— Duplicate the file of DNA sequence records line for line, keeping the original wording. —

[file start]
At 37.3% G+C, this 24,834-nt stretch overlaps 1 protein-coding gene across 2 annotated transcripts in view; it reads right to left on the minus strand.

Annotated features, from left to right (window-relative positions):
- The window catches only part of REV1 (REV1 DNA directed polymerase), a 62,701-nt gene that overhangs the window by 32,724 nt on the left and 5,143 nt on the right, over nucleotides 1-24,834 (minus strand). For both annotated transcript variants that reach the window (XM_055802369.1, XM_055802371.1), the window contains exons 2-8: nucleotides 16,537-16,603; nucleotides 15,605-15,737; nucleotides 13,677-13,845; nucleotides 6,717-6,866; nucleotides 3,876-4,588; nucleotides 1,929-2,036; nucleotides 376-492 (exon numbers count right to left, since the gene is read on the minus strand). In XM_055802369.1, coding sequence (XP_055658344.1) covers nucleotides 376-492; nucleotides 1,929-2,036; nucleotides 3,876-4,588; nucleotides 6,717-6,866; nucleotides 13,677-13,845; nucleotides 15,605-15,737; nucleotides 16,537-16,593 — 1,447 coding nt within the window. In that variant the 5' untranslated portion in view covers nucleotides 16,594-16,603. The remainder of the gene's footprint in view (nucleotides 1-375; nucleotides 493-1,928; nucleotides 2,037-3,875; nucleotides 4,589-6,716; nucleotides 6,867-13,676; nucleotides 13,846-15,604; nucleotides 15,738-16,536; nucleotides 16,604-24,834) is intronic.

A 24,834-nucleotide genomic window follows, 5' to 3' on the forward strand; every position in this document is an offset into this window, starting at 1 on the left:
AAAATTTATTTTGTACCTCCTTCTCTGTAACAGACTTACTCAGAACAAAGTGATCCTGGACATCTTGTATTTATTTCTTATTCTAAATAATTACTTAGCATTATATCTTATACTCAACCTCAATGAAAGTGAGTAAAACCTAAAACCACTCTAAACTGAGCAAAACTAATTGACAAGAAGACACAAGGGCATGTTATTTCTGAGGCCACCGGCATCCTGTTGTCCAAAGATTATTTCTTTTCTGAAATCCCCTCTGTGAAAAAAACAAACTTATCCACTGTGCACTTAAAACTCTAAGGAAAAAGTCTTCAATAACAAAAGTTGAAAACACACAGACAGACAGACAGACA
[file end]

At 37.3% G+C, this 24,834-nt stretch overlaps 1 protein-coding gene across 2 annotated transcripts in view; it reads right to left on the minus strand.

Annotated features, from left to right (window-relative positions):
- The window catches only part of REV1 (REV1 DNA directed polymerase), a 62,701-nt gene that overhangs the window by 32,724 nt on the left and 5,143 nt on the right, over nucleotides 1-24,834 (minus strand). For both annotated transcript variants that reach the window (XM_055802369.1, XM_055802371.1), the window contains exons 2-8: nucleotides 16,537-16,603; nucleotides 15,605-15,737; nucleotides 13,677-13,845; nucleotides 6,717-6,866; nucleotides 3,876-4,588; nucleotides 1,929-2,036; nucleotides 376-492 (exon numbers count right to left, since the gene is read on the minus strand). In XM_055802369.1, coding sequence (XP_055658344.1) covers nucleotides 376-492; nucleotides 1,929-2,036; nucleotides 3,876-4,588; nucleotides 6,717-6,866; nucleotides 13,677-13,845; nucleotides 15,605-15,737; nucleotides 16,537-16,593 — 1,447 coding nt within the window. In that variant the 5' untranslated portion in view covers nucleotides 16,594-16,603. The remainder of the gene's footprint in view (nucleotides 1-375; nucleotides 493-1,928; nucleotides 2,037-3,875; nucleotides 4,589-6,716; nucleotides 6,867-13,676; nucleotides 13,846-15,604; nucleotides 15,738-16,536; nucleotides 16,604-24,834) is intronic.

A 24,834-nucleotide genomic window follows, 5' to 3' on the forward strand; every position in this document is an offset into this window, starting at 1 on the left:
AAAATTTATTTTGTACCTCCTTCTCTGTAACAGACTTACTCAGAACAAAGTGATCCTGGACATCTTGTATTTATTTCTTATTCTAAATAATTACTTAGCATTATATCTTATACTCAACCTCAATGAAAGTGAGTAAAACCTAAAACCACTCTAAACTGAGCAAAACTAATTGACAAGAAGACACAAGGGCATGTTATTTCTGAGGCCACCGGCATCCTGTTGTCCAAAGATTATTTCTTTTCTGAAATCCCCTCTGTGAAAAAAACAAACTTATCCACTGTGCACTTAAAACTCTAAGGAAAAAGTCTTCAATAACAAAAGTTGAAAACACACAGACAGACAGACAGACA